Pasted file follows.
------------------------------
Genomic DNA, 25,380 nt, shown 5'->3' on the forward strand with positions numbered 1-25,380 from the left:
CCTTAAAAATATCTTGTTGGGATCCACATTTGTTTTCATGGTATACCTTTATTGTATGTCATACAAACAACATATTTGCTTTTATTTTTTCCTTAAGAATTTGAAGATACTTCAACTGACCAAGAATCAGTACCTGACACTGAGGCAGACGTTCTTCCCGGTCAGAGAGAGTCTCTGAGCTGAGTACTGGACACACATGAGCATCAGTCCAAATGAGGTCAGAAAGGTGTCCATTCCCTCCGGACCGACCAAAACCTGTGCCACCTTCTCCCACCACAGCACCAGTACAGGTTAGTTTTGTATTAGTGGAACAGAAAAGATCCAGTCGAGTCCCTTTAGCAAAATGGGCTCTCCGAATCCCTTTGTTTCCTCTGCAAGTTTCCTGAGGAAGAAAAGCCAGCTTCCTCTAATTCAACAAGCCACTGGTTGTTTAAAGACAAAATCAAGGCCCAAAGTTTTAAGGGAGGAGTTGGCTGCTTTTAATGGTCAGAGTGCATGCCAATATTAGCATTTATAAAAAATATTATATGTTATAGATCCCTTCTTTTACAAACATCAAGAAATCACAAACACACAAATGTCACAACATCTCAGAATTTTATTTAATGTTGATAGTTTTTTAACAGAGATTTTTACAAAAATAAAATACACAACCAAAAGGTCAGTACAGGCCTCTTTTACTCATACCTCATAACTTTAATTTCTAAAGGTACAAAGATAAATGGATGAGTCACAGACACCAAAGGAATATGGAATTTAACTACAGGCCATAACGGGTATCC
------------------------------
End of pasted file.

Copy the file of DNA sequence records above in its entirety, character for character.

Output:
Genomic DNA, 25,380 nt, shown 5'->3' on the forward strand with positions numbered 1-25,380 from the left:
CCTTAAAAATATCTTGTTGGGATCCACATTTGTTTTCATGGTATACCTTTATTGTATGTCATACAAACAACATATTTGCTTTTATTTTTTCCTTAAGAATTTGAAGATACTTCAACTGACCAAGAATCAGTACCTGACACTGAGGCAGACGTTCTTCCCGGTCAGAGAGAGTCTCTGAGCTGAGTACTGGACACACATGAGCATCAGTCCAAATGAGGTCAGAAAGGTGTCCATTCCCTCCGGACCGACCAAAACCTGTGCCACCTTCTCCCACCACAGCACCAGTACAGGTTAGTTTTGTATTAGTGGAACAGAAAAGATCCAGTCGAGTCCCTTTAGCAAAATGGGCTCTCCGAATCCCTTTGTTTCCTCTGCAAGTTTCCTGAGGAAGAAAAGCCAGCTTCCTCTAATTCAACAAGCCACTGGTTGTTTAAAGACAAAATCAAGGCCCAAAGTTTTAAGGGAGGAGTTGGCTGCTTTTAATGGTCAGAGTGCATGCCAATATTAGCATTTATAAAAAATATTATATGTTATAGATCCCTTCTTTTACAAACATCAAGAAATCACAAACACACAAATGTCACAACATCTCAGAATTTTATTTAATGTTGATAGTTTTTTAACAGAGATTTTTACAAAAATAAAATACACAACCAAAAGGTCAGTACAGGCCTCTTTTACTCATACCTCATAACTTTAATTTCTAAAGGTACAAAGATAAATGGATGAGTCACAGACACCAAAGGAATATGGAATTTAACTACAGGCCATAACGGGTATCC